Srinagar, Sep 30: Expressing satisfaction at the overall law and order situation in the valley, the director general of the police (DGP) Ashok Prasad on Sunday termed the year 2012 as the most successful in last 22 years as it witnessed the lowest number of violent militant actions.
The state police chief, however, said that militants were still primed across the frontier to enter Kashmir, the September-October period being particularly active.
Like 2011, the year 2012 too has remained generally calm so far, Prasad told newsmen at the sidelines of a police-public mela at the Bakhshi Stadium here.
Incidence of militancy and other forms violence are steadily declining since 2008, he said.
A strong intelligence network and better coordination between various security agencies have led to the timely busting of several militant modules in the past one-and-a-half years, he said.
Intelligence inputs are highly important in averting civilian casualties during anti-militancy operations, and for this the police has strengthened it networks, he said.
There is no damage to civilian life when such operations are carried out on the basis of confirmed reports, he said.
Groups like the Lashkar-e-Tayyaba are trying hard to recruit youth into their ranks, but several such exercises have been foiled in recent times leading to a number of arrests, he said.
Referring to infiltration from across, the DGP said that September and October have been particularly active over the past 10 years.
Most attempts used to be made in the Jammu region, but with heightened security arrangements along the LoC and the international border, infiltration has been nearly halted there, he said.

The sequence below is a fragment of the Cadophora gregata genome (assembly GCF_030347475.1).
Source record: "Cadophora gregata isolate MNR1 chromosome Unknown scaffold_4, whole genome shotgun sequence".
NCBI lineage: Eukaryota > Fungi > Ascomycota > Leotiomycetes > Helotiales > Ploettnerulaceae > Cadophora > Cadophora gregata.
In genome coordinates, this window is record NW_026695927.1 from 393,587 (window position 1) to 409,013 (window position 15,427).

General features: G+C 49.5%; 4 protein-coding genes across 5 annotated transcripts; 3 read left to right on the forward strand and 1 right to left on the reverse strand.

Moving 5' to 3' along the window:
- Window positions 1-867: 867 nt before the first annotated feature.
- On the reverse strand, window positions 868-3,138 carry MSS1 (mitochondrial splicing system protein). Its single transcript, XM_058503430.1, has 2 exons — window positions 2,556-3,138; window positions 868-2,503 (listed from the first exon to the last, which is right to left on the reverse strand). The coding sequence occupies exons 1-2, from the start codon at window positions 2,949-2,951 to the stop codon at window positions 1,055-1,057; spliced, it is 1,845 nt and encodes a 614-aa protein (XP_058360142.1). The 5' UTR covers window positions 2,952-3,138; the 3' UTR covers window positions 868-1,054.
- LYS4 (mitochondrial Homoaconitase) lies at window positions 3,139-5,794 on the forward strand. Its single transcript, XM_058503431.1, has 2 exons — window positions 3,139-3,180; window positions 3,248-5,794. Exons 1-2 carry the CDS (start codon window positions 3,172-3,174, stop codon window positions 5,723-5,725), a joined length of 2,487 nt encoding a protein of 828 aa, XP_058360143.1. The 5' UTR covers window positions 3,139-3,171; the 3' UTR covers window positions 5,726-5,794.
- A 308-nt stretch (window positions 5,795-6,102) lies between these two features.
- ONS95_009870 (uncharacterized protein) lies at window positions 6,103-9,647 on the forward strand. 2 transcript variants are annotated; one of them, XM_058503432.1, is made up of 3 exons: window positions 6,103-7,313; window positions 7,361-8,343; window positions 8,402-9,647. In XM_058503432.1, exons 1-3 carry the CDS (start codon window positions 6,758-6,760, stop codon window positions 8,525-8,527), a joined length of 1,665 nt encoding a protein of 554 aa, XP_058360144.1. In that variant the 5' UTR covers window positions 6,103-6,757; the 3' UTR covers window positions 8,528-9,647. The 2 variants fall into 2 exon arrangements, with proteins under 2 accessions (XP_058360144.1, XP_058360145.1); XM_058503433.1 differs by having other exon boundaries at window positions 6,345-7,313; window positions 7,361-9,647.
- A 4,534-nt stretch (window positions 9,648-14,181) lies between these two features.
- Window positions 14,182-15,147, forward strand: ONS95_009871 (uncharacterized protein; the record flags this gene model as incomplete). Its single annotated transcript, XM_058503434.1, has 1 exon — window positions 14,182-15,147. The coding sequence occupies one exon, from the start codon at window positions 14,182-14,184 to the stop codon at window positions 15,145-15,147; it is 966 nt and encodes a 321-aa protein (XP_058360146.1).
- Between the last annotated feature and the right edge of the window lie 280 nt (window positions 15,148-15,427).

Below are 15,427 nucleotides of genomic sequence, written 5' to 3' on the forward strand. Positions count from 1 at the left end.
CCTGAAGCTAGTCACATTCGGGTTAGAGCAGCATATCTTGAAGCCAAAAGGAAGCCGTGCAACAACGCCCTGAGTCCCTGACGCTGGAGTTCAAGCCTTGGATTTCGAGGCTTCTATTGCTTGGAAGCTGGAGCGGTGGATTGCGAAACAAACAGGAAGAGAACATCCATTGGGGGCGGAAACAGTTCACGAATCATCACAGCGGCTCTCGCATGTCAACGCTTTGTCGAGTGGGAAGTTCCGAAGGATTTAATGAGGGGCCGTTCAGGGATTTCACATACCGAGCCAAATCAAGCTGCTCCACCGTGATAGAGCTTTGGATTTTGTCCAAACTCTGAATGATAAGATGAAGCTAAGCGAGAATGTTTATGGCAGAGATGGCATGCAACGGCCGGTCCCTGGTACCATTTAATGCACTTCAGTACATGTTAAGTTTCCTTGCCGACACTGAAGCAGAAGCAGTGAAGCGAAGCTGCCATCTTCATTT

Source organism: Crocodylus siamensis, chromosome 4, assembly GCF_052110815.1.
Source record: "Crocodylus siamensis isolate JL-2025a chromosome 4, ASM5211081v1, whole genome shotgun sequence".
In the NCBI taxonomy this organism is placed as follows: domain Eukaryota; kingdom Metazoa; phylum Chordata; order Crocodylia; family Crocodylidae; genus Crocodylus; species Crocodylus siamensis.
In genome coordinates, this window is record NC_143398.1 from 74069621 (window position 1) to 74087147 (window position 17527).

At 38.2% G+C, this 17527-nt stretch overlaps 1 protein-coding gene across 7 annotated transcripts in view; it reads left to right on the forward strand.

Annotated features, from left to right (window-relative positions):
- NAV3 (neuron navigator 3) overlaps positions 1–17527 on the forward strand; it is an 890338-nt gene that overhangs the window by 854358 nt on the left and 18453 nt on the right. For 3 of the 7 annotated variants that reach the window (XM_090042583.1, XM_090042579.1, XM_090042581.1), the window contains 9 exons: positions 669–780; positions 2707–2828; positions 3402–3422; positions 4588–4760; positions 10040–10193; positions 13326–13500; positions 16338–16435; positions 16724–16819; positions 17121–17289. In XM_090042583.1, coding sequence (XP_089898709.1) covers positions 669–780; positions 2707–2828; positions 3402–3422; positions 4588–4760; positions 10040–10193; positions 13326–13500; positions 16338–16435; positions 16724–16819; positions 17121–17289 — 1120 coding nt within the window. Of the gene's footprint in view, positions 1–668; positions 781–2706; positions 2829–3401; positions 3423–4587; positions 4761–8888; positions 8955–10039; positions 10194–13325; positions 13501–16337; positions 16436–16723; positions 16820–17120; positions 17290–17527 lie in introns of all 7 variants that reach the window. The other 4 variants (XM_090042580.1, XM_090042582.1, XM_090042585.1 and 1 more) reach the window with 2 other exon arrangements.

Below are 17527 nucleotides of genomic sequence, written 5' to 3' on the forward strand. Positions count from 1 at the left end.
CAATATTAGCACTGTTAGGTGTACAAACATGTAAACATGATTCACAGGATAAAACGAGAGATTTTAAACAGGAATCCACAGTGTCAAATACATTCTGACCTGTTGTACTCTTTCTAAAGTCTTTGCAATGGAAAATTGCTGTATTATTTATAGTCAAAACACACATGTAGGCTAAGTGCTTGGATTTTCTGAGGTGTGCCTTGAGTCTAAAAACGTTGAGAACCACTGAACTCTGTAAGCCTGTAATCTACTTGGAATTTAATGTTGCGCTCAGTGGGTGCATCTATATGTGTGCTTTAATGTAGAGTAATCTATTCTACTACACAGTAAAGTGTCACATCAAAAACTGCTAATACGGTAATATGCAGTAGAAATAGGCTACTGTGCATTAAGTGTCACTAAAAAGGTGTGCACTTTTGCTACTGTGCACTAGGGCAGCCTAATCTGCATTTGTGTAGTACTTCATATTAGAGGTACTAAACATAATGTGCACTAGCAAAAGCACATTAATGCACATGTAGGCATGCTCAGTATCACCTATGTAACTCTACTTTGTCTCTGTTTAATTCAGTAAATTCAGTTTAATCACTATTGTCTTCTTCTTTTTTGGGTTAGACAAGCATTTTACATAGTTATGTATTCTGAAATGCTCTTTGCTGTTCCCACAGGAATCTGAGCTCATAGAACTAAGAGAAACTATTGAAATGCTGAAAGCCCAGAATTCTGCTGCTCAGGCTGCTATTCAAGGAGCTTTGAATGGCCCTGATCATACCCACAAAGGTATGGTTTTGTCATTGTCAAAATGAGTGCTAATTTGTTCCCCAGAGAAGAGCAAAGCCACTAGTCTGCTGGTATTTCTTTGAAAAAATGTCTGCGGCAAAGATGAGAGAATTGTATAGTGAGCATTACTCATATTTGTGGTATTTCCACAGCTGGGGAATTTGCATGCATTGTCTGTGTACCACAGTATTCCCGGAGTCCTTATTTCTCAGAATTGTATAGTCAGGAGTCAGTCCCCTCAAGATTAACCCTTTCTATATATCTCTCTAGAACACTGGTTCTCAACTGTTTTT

Infiltration bids, however continue in different sectors in the Kashmir Valley, but the police and the paramilitary forces maintain strict vigil to foil the attempts, he said.
Militant training camps across the border have not been closed down, but continue to function, he said.
Militants continue to receive arms, training and financial assistance from Pakistan. This has not stopped, he said.
The DGP said that the CRPF was reducing its presence in Srinagar and outlying towns. The army and the paramilitary forces are to be scaled down, and the state police will assume a greater internal security role, he said.
Prasad asked the media to adopt a distinct dress code while covering disturbances so that newsmen are easily identifiable for the police and the paramilitary forces during law and order situations.
Be Part of Quality Journalism
Quality journalism takes a lot of time, money and hard work to produce and despite all the hardships we still do it. Our reporters and editors are working overtime in Kashmir and beyond to cover what you care about, break big stories, and expose injustices that can change lives. Today more people are reading Kashmir Observer than ever, but only a handful are paying while advertising revenues are falling fast.